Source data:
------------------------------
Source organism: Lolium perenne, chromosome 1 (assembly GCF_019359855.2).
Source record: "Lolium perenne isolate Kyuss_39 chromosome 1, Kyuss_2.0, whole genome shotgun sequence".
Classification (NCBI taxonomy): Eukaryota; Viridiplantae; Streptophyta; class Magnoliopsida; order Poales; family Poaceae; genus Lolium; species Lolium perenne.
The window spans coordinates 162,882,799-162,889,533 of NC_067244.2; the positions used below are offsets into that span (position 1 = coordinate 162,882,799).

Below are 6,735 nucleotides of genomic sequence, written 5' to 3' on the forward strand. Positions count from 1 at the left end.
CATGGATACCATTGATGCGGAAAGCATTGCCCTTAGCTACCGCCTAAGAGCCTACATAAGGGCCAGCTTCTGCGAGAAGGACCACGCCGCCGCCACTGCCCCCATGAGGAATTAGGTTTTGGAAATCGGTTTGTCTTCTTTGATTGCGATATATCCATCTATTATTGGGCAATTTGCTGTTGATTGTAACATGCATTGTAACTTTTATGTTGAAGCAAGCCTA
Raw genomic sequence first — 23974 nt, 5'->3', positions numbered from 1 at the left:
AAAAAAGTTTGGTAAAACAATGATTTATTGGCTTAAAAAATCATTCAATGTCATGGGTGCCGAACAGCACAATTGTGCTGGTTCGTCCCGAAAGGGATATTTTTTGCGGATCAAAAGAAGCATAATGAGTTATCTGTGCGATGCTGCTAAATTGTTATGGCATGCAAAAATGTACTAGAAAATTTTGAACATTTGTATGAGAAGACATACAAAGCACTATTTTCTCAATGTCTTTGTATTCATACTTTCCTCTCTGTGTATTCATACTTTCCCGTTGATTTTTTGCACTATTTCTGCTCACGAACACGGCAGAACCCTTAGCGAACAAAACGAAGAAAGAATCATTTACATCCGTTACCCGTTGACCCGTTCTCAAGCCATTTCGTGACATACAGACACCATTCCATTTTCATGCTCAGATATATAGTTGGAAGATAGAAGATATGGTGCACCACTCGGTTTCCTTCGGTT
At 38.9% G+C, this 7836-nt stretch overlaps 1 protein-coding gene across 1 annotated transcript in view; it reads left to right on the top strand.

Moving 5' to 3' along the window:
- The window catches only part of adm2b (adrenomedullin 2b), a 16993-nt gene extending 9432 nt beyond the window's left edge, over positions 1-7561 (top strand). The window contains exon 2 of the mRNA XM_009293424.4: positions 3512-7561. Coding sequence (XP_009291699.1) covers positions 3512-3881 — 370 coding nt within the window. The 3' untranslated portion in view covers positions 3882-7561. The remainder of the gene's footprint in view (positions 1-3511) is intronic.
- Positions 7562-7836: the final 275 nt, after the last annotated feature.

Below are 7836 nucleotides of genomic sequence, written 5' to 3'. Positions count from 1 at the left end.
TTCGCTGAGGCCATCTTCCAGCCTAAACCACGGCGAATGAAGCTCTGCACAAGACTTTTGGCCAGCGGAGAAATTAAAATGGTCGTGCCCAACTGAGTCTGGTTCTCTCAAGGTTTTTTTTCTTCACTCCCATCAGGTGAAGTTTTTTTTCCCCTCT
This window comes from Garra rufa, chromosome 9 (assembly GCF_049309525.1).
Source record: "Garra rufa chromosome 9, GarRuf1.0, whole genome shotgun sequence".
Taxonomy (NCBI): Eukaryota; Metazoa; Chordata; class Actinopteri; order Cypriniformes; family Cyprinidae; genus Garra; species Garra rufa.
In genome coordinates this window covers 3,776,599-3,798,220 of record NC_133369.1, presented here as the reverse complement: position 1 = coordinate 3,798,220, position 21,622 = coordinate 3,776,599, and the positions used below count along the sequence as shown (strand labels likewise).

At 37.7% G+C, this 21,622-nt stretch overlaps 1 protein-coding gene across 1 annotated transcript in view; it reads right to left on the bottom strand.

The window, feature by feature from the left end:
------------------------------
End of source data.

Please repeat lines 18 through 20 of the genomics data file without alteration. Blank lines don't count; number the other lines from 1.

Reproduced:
In genome coordinates this window covers 3,776,599-3,798,220 of record NC_133369.1, presented here as the reverse complement: position 1 = coordinate 3,798,220, position 21,622 = coordinate 3,776,599, and the positions used below count along the sequence as shown (strand labels likewise).

At 37.7% G+C, this 21,622-nt stretch overlaps 1 protein-coding gene across 1 annotated transcript in view; it reads right to left on the bottom strand.

The window, feature by feature from the left end: